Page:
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Crimes Against Humanity Bill Would Close Loophole in U.S. Law
Human Rights First Urges Passage of Legislation Criminalizing These Heinous Acts, Granting Prosecutors Expanded Powers to Prosecute
Human Rights First is urging Congress to swiftly pass the Crimes Against Humanity Act of 2009, legislation that would close a loophole in U.S. law that currently allows perpetrators of some heinous international crimes to avoid accountability in U.S. courts. The organization welcomed the bill, introduced today by Senator Richard Durbin, noting that it would expand existing prosecutorial powers beyond genocide, strengthening America’s ability to bring to justice those who commit horrific and pervasive crimes against humanity.
“While often less publicized than genocides, crimes against humanity are as devastating to their victims and as worthy of vigorous and unbending attention from the United States government,” wrote Human Rights First and more than 25 other leading human rights organizations, faith-based groups, refugee assistance organizations, and women’s rights groups in a letter sent today to Senator Durbin. “We must ensure that perpetrators of mass atrocities cannot evade justice by coming to the United States.”
The Crimes Against Humanity Act of 2009 covers some of the most atrocious crimes committed in recent history, such as the campaigns of mutilations and murders of civilians in Sierra Leone and Uganda, the systematic rape of women in Burma and in the Democratic Republic of the Congo, and the ethnic cleansing in Bosnia and Kosovo. Because these crimes are not considered to be genocide, under existing U.S. law prosecutors do not have the ability to hold the perpetrators accountable. Crimes against humanity is a distinct category of crime and a separate statute is needed to provide United States courts with jurisdiction to indict those who commit these acts if they are ever present in the United States.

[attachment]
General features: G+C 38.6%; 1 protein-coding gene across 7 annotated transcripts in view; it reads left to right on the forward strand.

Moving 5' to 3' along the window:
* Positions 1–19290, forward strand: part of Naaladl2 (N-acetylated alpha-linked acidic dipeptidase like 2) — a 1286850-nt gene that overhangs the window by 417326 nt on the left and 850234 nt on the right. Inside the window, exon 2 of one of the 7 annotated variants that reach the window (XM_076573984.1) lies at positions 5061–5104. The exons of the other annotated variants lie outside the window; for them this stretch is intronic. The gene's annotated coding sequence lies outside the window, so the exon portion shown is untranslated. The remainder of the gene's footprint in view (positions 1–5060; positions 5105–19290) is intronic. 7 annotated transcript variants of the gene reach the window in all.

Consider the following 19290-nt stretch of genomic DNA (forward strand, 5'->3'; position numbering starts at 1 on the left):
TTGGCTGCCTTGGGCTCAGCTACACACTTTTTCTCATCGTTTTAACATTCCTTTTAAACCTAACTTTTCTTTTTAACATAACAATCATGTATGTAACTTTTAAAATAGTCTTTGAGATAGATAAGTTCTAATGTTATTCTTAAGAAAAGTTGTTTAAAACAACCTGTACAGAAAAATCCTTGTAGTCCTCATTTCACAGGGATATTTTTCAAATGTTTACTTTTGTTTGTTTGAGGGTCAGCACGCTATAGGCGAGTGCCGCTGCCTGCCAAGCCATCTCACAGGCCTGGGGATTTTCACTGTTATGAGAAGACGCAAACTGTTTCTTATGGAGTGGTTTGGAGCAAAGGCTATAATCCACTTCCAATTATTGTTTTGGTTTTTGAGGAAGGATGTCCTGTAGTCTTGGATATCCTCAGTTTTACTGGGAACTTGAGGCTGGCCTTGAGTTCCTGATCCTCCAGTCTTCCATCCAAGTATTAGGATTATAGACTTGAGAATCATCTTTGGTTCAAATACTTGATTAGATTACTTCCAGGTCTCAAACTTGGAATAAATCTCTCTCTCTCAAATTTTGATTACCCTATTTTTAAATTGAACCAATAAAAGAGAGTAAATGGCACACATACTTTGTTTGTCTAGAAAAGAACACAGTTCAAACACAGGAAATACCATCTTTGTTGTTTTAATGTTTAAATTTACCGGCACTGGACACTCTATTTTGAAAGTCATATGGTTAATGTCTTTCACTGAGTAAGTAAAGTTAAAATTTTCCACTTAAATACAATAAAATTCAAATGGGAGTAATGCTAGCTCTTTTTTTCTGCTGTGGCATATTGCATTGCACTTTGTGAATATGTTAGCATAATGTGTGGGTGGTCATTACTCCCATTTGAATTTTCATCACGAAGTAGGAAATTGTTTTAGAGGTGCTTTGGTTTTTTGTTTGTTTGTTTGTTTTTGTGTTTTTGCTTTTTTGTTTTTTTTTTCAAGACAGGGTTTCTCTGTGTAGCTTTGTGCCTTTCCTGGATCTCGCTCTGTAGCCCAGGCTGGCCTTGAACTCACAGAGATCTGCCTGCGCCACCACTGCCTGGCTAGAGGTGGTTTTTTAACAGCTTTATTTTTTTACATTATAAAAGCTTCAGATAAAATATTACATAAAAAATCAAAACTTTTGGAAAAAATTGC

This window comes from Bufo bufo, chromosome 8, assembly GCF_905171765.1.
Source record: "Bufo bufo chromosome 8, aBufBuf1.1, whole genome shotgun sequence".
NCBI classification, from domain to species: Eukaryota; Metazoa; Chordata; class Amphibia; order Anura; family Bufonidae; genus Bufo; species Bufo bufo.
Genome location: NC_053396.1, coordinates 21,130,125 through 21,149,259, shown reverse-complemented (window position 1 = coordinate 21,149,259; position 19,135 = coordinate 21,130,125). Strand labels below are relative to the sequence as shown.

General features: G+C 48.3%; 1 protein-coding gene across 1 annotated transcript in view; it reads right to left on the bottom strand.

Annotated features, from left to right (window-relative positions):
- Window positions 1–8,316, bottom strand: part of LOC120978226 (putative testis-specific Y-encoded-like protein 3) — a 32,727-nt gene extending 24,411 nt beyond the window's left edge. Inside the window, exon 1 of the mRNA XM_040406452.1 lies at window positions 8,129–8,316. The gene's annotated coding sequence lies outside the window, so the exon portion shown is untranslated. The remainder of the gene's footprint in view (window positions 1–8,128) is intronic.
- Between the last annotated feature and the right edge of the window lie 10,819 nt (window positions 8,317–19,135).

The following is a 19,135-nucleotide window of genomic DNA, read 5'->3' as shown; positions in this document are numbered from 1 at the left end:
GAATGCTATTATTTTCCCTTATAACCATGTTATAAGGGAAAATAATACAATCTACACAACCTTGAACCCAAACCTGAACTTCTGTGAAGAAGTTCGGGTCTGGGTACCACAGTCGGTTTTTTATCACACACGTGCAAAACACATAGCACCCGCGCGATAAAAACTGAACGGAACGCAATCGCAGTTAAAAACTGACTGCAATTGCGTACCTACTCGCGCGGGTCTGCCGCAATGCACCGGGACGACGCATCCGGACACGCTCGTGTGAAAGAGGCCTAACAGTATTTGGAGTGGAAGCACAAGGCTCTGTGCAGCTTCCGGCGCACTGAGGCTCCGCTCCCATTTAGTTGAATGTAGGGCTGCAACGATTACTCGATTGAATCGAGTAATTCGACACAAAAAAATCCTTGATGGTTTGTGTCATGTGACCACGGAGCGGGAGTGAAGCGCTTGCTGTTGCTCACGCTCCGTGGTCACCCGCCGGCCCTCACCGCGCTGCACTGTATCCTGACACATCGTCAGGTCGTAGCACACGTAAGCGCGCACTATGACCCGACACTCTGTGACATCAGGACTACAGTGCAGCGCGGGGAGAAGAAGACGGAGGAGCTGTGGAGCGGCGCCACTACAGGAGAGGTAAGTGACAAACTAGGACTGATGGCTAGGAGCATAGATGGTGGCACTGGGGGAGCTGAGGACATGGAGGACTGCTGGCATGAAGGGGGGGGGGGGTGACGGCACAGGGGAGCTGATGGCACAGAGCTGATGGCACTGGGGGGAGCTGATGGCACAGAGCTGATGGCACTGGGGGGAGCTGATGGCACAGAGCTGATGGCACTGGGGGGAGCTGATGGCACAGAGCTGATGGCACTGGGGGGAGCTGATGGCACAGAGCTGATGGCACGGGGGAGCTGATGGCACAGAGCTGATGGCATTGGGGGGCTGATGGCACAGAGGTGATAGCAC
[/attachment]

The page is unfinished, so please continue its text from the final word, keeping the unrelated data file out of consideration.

In today’s letter, Human Rights First and its fellow signatories criticized this systemic flaw, writing, “Alleged perpetrators of those crimes have therefore been able to escape prosecution in the United States. Though U.S. law prohibits grave human rights violations such as genocide and torture, alleged perpetrators of crimes against humanity may escape accountability due not to their innocence of unforgivable acts but to loopholes in the U.S. criminal code. The Crimes Against Humanity Act of 2009 would close this illogical gap in U.S. law. Just as they may pursue those who have committed related and similarly horrific crimes, U.S. prosecutors would have the authority to ensure that those in the United States who have committed crimes against humanity may not evade accountability merely by fleeing to our country.”
Human Rights First notes that today crimes against humanity are being committed in Darfur, Burma and the Democratic Republic of Congo, among other places. Innocent men, women and children are murdered, raped, and enslaved by criminals who, under existing U.S. law, would face no penalty in the United States. This legislation seeks to right that wrong and would be an important step for the United States towards bringing its criminal legislation into line with international norms as well as towards leading international efforts to end the worst crimes known to humankind.